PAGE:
Dr. Hennet also points out that different species of Hudson River fish recover from the toxic pollution at different rates. The EPA used the average recovery rate, which was biased high, to state an average recovery time for all fish species. Dr. Hennet points out that this conceals the variability in recovery rates by individual species of fish. Because the fish species that retain contamination longer will continue to create health exposures for people, the slower recovering fish rates should be given more consideration when determining if the cleanup is protecting the health of the river and people.
On Sept. 1, Riverkeeper, Scenic Hudson and partners submitted to the EPA technical comments on its Five-Year Review. Based on analysis by Dr. Hennet and other scientific authorities, the comments asked the EPA to find that the cleanup is not protective of human health and the environment.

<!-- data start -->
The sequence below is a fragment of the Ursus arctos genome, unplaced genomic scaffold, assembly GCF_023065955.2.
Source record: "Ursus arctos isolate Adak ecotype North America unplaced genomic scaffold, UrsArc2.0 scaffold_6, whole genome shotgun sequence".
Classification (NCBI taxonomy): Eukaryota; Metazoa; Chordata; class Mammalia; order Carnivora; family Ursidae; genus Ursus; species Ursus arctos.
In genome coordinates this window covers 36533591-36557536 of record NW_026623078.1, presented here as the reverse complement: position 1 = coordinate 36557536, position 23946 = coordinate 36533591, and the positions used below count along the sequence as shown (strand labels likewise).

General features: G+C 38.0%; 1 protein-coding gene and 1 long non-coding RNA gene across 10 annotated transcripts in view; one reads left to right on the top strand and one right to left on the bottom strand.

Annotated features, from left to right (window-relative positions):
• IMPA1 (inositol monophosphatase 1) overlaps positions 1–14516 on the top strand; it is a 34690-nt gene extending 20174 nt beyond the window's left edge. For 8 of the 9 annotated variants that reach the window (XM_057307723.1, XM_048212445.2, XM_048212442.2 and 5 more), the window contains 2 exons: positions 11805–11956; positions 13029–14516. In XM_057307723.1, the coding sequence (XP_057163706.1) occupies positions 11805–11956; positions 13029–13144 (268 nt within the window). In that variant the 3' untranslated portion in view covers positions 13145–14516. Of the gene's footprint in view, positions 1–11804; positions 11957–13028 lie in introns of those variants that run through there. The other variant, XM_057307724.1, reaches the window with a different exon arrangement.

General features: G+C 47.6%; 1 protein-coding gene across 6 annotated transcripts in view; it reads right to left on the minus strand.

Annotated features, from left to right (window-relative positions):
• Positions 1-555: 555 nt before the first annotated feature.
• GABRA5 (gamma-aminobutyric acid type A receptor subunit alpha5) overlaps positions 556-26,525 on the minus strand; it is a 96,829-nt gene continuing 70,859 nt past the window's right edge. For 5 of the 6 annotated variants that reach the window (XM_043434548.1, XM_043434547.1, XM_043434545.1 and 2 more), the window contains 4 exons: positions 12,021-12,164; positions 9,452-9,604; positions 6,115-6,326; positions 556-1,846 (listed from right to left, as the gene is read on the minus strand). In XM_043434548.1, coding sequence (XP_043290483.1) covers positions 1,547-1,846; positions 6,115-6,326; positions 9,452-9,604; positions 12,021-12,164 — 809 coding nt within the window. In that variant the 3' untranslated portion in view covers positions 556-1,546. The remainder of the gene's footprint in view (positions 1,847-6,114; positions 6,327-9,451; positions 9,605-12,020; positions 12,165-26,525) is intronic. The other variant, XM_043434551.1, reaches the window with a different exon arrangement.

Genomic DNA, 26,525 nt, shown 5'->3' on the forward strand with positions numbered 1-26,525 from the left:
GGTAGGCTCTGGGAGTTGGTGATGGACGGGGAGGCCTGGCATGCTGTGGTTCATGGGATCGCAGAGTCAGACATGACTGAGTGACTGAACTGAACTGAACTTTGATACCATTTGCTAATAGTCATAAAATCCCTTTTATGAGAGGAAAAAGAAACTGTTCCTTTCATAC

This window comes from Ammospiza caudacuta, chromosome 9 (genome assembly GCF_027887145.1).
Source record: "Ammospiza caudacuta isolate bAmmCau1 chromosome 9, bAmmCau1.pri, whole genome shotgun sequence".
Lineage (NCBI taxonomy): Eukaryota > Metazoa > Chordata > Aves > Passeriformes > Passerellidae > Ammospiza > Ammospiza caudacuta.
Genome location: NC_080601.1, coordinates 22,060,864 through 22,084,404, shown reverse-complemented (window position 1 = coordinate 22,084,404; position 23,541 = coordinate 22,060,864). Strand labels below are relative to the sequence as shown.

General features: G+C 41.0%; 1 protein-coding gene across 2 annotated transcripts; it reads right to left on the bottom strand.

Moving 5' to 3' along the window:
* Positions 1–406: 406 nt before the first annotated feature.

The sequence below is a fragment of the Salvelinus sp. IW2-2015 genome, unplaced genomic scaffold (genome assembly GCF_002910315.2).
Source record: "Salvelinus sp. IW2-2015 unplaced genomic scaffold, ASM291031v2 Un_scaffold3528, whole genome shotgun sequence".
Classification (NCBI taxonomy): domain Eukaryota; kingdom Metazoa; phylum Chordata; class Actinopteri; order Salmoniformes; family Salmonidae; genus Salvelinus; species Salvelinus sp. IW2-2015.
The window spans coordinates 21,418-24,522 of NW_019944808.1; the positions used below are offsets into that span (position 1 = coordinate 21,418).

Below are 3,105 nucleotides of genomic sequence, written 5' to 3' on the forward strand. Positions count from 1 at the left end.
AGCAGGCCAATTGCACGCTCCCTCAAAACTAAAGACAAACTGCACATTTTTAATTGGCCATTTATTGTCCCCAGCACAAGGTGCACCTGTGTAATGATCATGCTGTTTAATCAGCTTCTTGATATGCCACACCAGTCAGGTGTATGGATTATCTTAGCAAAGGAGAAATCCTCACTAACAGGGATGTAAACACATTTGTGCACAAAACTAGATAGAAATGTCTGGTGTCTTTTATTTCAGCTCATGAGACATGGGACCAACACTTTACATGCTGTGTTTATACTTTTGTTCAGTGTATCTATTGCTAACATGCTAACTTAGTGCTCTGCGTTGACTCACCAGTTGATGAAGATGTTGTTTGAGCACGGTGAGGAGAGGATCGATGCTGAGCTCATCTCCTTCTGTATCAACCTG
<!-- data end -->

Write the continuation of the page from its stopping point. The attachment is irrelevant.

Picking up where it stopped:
Scenic Hudson Director of Environmental Advocacy Hayley Carlock said, “The EPA’s determination that the Hudson PCB cleanup will protect human health and the environment is arbitrary, capricious and not supported by independent scientists or scientists from federal and New York State agencies. The EPA acknowledges in its review that the cleanup currently doesn’t safeguard the health of people or the river. This should be the sole finding of the review. EPA should delete its finding that the cleanup ‘will be protective’ even in more than five decades in the future as it is forecasting. The EPA should outline a plan for more cleanup in the upper Hudson and should direct General Electric to investigate how to characterize and clean up the problem in the lower Hudson. The health of people in the region and the potential for the Hudson to serve as a catalyst for economic development will be compromised unless EPA acknowledges the cleanup to date has failed to achieve its explicit goals and lays the groundwork for a comprehensive remedy.”